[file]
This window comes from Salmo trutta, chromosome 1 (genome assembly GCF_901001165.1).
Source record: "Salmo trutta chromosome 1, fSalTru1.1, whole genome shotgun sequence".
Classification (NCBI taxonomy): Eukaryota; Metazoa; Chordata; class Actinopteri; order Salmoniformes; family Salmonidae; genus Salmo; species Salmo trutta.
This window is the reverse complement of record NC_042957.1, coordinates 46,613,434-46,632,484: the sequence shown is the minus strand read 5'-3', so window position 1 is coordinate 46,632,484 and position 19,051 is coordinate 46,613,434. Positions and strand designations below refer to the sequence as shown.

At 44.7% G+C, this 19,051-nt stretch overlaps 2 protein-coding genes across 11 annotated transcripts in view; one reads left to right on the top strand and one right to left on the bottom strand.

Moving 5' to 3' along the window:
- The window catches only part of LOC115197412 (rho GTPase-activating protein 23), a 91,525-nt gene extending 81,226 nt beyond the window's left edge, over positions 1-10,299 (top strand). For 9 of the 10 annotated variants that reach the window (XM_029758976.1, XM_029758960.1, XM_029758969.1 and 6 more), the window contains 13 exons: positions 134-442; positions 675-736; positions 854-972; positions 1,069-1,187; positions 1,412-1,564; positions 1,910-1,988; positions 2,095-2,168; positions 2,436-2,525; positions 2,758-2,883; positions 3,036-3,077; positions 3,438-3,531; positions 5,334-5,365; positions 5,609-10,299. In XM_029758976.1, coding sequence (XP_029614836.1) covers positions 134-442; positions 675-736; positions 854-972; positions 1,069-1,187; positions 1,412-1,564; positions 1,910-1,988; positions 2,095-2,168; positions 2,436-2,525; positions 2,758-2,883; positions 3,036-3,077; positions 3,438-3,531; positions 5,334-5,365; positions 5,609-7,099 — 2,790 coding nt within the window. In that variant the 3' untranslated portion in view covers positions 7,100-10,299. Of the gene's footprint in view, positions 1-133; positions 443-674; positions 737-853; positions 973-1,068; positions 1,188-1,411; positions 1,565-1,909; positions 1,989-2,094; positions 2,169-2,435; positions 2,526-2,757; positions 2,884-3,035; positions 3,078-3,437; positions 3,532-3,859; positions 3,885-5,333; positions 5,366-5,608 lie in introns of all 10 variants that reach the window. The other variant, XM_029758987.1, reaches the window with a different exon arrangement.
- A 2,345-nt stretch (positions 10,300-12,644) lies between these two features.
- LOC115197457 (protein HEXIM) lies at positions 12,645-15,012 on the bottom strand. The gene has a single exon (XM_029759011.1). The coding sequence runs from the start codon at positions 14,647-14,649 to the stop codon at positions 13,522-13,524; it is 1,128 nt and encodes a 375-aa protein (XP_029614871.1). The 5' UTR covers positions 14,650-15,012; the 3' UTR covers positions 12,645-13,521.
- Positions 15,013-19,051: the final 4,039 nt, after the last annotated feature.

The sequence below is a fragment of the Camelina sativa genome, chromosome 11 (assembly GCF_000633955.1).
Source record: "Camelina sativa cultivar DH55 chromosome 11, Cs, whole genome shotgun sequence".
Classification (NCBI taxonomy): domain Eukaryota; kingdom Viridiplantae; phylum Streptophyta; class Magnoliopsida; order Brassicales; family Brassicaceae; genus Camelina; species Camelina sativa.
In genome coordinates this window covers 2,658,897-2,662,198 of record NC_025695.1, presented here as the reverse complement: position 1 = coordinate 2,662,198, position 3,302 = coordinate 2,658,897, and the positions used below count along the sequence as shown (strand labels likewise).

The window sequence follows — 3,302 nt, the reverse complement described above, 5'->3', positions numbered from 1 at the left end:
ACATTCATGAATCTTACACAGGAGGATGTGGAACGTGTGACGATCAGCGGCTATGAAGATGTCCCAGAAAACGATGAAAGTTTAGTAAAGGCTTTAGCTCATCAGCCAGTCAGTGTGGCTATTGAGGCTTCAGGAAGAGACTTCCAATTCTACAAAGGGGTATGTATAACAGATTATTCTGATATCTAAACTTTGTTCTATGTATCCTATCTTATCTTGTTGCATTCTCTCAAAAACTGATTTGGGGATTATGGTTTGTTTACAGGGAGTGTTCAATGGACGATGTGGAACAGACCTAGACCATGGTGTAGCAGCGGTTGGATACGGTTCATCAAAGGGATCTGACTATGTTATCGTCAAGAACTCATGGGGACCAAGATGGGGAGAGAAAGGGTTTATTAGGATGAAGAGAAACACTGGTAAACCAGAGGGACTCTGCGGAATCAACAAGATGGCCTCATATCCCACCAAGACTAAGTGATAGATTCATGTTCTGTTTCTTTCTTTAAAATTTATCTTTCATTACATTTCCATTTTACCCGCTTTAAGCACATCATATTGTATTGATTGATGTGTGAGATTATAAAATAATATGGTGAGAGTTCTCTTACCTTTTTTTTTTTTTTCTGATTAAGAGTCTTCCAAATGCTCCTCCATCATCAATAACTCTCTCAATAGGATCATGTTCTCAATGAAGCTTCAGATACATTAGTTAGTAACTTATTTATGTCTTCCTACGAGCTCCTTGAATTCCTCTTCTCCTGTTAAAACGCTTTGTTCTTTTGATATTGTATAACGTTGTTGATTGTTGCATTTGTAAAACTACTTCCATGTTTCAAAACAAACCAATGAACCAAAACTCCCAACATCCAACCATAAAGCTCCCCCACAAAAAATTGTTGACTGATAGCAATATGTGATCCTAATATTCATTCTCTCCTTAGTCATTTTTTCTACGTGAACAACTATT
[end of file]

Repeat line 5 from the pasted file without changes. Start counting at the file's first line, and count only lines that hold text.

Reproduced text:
At 44.7% G+C, this 19,051-nt stretch overlaps 2 protein-coding genes across 11 annotated transcripts in view; one reads left to right on the top strand and one right to left on the bottom strand.